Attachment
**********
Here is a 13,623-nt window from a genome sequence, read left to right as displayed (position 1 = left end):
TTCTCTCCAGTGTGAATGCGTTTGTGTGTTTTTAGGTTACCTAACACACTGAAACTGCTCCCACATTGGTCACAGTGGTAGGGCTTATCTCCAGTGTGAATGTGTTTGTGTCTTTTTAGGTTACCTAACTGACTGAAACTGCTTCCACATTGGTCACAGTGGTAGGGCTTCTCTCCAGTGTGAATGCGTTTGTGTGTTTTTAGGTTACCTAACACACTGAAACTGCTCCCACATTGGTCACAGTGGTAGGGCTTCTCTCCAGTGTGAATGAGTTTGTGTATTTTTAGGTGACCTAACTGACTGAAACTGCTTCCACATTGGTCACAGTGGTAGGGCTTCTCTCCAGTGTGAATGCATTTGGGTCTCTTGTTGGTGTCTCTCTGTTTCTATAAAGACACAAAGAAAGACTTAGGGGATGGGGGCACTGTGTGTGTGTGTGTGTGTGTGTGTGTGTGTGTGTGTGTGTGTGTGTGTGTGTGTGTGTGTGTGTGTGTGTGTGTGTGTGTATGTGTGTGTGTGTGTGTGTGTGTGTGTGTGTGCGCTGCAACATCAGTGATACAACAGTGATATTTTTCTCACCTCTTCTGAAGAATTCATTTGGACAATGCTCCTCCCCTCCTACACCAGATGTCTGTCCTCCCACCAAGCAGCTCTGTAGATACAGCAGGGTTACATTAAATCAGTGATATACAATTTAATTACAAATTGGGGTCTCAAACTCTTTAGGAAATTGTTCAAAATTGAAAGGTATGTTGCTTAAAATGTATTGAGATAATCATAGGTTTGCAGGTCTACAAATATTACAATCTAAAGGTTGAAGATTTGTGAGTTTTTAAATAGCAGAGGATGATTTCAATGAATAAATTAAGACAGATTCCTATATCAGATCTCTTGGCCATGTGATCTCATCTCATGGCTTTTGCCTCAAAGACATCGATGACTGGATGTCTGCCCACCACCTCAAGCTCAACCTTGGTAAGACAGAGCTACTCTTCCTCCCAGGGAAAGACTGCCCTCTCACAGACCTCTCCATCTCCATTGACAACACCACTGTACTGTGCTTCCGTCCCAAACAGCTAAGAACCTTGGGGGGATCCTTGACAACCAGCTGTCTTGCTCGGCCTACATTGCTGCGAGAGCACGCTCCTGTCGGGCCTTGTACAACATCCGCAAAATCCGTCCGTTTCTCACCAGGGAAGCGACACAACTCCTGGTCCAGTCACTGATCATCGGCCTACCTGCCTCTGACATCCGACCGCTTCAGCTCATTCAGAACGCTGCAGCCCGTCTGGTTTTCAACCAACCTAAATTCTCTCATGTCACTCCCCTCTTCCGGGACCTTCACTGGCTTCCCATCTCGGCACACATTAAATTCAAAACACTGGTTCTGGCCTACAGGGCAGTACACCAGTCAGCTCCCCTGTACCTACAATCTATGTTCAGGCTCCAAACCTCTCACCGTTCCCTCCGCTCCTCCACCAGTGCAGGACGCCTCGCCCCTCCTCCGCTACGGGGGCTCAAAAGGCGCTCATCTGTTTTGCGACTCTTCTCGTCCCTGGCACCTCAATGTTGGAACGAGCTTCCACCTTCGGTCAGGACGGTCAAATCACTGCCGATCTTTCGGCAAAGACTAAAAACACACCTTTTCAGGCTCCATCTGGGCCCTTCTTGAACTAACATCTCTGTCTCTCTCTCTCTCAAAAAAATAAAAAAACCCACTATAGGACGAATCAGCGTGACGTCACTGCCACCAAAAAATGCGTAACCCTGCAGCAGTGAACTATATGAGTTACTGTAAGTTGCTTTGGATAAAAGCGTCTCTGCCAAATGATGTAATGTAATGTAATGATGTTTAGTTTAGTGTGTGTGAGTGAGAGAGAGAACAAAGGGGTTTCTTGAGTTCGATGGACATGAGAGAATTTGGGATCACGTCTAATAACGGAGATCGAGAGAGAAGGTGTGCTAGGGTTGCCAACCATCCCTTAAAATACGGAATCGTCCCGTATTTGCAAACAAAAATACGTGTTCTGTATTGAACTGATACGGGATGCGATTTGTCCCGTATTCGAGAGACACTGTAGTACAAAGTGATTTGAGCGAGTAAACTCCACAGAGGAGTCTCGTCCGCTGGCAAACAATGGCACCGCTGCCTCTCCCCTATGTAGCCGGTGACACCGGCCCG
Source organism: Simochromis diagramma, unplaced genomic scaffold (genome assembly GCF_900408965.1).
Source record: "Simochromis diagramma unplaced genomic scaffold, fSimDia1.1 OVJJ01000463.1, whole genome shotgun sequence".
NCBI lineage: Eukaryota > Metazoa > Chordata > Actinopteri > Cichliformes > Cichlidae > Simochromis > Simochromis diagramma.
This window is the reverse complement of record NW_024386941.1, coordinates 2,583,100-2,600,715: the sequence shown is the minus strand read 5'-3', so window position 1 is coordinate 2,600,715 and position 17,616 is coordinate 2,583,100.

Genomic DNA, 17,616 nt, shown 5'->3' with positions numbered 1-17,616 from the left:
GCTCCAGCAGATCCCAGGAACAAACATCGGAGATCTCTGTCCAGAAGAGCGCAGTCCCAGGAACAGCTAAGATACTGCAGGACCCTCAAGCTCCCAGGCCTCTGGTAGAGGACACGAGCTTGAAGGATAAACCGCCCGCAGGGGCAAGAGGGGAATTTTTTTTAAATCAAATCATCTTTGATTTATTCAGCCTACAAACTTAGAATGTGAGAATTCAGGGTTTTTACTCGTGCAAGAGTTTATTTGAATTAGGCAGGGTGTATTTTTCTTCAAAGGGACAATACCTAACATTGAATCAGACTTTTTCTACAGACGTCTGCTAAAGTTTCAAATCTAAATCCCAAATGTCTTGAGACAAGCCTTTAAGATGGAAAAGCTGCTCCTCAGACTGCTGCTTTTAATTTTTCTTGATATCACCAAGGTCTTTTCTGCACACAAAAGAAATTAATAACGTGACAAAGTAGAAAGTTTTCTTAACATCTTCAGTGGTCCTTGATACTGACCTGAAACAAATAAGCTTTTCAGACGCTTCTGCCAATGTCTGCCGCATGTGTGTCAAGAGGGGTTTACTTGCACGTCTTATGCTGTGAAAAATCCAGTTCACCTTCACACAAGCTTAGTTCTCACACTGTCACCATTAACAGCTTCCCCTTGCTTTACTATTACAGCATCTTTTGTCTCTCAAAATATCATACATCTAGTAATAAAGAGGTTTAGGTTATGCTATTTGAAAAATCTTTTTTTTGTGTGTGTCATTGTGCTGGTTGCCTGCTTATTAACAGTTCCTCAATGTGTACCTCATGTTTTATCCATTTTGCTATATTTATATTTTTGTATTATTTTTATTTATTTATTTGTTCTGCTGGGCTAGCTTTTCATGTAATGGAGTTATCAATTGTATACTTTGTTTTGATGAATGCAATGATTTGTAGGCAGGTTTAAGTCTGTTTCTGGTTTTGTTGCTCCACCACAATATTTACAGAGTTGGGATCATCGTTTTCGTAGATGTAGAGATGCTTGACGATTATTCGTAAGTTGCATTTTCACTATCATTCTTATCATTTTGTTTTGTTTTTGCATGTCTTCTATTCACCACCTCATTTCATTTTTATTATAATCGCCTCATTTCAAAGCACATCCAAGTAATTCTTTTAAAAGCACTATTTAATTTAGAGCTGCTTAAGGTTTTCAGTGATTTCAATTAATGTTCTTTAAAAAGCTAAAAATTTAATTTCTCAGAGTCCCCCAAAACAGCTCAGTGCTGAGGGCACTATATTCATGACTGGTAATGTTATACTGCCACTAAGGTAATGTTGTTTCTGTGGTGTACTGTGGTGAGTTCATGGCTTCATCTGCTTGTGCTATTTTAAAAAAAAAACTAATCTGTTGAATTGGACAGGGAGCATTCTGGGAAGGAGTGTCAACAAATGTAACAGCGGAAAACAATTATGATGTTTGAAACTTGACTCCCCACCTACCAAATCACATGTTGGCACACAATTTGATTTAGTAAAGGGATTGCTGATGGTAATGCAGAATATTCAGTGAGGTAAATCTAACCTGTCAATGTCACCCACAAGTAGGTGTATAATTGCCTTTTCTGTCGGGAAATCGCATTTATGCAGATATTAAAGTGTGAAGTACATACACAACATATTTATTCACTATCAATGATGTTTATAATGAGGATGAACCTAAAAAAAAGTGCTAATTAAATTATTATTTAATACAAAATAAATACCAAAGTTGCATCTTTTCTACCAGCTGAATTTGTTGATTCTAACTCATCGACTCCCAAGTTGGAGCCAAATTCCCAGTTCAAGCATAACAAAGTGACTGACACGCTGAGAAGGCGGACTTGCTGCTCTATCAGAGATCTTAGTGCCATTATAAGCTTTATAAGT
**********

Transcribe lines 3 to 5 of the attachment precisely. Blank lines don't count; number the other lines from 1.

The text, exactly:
Source organism: Simochromis diagramma, unplaced genomic scaffold (genome assembly GCF_900408965.1).
Source record: "Simochromis diagramma unplaced genomic scaffold, fSimDia1.1 OVJJ01000463.1, whole genome shotgun sequence".
NCBI lineage: Eukaryota > Metazoa > Chordata > Actinopteri > Cichliformes > Cichlidae > Simochromis > Simochromis diagramma.